Making the Black Community Sustainable
by B.B. Robinson, Ph.D. (bio)
If something is good and it is enjoyable, it's not surprising that people want it to last forever.
We want the goodness to be unceasing. We want it to be sustained.
But the sad fact is that nothing lasts forever. Even the cosmos is subject to the vagaries of time and will one day cease to exist.
Within black America, despite the hardships we have faced, there have been many favorable developments that have benefited our people. They should continue. Unfortunately, many appear to be unsustainable.
Consider the example of the black family.
Formerly the bedrock of our community, the black family is now failing. Around 70 percent of black children are currently being born out of wedlock, and the availability of marrying-age black males is restricted by a very high — albeit declining — incarceration rate.
Several of the nation's historically black colleges and universities (HBCUs), which many charge with maintaining a tradition of scholarly excellence in our community, are slowly but steadily falling by the wayside. Schools that were once virtually the only choice for black higher education are now failing to receive broad economic support because, in part, they become enmeshed in non-educational issues, reflect poor management and often produce graduates who exhibit sub-par academic achievement.
The rapid pace and major accomplishments of the Martin Luther King-era civil rights movement left the establishment black special interest groups with a hard act to follow and few critical hurdles to overcome. Today's civil rights lobby is largely a "go along to get along" movement that often focuses on the wrong issues.
When presented with the declining black family, subpar educational achievement and a lack of progress on key economic issues, today's self-professed black leaders seem quite ineffective in comparison with the greatness of their predecessors.
Even effective past efforts by the Nation of Islam to make black America more productive and independent are not being replicated today. Given Minister Louis Farrakhan's current advanced age and declining health, we must wonder whether that movement will be sustained beyond his passing.
Conversely, there is an important institution that remains sustained, in form if not in substance. That institution is the black church.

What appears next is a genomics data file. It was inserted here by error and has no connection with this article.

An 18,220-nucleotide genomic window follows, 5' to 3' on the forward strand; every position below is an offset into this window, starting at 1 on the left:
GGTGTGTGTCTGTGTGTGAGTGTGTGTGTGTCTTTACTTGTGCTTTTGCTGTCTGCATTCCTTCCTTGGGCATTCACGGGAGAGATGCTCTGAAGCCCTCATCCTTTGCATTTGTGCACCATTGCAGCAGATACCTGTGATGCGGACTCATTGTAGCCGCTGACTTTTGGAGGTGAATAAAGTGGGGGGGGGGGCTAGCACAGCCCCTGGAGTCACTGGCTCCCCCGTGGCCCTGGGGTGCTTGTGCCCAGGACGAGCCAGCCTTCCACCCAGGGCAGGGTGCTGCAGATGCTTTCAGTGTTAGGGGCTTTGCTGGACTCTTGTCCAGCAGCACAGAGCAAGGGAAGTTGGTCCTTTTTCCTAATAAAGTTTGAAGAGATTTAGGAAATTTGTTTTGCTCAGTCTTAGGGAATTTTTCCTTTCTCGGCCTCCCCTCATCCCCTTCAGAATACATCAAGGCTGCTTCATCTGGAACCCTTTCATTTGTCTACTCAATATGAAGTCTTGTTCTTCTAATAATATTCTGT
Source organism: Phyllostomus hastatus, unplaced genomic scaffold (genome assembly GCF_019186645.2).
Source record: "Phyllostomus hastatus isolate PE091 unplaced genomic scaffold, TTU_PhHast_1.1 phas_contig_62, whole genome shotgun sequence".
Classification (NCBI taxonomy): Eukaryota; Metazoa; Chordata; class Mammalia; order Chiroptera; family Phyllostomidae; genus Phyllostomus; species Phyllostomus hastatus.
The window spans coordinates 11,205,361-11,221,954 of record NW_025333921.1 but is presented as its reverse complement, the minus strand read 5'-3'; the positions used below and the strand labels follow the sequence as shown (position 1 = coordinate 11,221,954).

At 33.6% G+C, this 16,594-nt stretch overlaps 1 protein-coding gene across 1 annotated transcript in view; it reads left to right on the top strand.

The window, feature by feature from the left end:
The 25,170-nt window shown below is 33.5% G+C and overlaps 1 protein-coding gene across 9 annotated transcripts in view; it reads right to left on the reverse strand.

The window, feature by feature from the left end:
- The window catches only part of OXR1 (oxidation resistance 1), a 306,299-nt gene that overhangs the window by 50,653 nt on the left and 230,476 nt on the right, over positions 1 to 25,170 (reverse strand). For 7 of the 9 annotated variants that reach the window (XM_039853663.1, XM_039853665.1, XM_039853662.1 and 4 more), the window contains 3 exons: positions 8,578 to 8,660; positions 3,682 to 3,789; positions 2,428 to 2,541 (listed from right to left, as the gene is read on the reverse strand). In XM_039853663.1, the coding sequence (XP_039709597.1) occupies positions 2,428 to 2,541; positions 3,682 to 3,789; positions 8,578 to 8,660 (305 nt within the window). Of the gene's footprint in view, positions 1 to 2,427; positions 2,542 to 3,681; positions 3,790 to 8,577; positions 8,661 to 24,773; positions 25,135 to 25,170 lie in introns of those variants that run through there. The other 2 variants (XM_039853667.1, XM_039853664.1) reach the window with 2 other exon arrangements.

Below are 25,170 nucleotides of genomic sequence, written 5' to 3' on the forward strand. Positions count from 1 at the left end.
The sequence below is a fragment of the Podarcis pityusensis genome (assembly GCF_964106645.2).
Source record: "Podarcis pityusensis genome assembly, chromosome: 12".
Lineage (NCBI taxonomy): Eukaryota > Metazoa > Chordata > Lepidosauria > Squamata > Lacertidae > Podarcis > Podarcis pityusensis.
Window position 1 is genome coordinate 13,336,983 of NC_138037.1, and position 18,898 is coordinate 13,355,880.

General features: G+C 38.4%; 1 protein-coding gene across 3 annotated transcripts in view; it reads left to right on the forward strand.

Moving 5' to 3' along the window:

Why has the black church been sustained, and — generally — what are the keys to sustainability?
For institutions, organizations and movements that want to last, they must — at their core — contain the materials and the chemistry that it takes to be sustainable.
Like kernels that always produce stalks of corn and create the kernels that grow yet more corn in the future, these institutions, organizations and movements must include what is essentially a genetic code that ensures their sustainability.
Sustainable entities must embody long-range plans with provisions for course corrections (consider the U.S. Constitution), systematic processes for leadership succession (consider the Catholic Church) and flexibility to evolve (consider creation itself).
Probably the most important key to sustainability for black American institutions, organizations and movements is a willingness on our part to work diligently and selflessly to make them successful.
The reason that kernel of corn is successful in producing more corn is because earth, water, air and sun are always there to do their parts.
Likewise, we must be committed to serving as the equivalent of the earth, water, air and sun to ensure that our institutions, organizations and movements are sustained.
While all good things inevitability come to an end, they do not have to suffer a premature demise. With work and care, good things can be sustainable for quite some time.
As a result, we can avoid the hazardous stops and starts to our efforts to preserve ourselves as a people and as a community within the larger American nation.
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B.B. Robinson, Ph.D., is a member of the national advisory council of the black leadership network Project 21. You can visit his website at www.blackeconomics.org. Comments may be sent to [email protected].
Published by the National Center for Public Policy Research. Reprints
permitted provided source is credited. New Visions Commentaries reflect the views of their author, and not necessarily those of Project 21, other Project 21 members, or the National Center for Public Policy Research, its board or staff.
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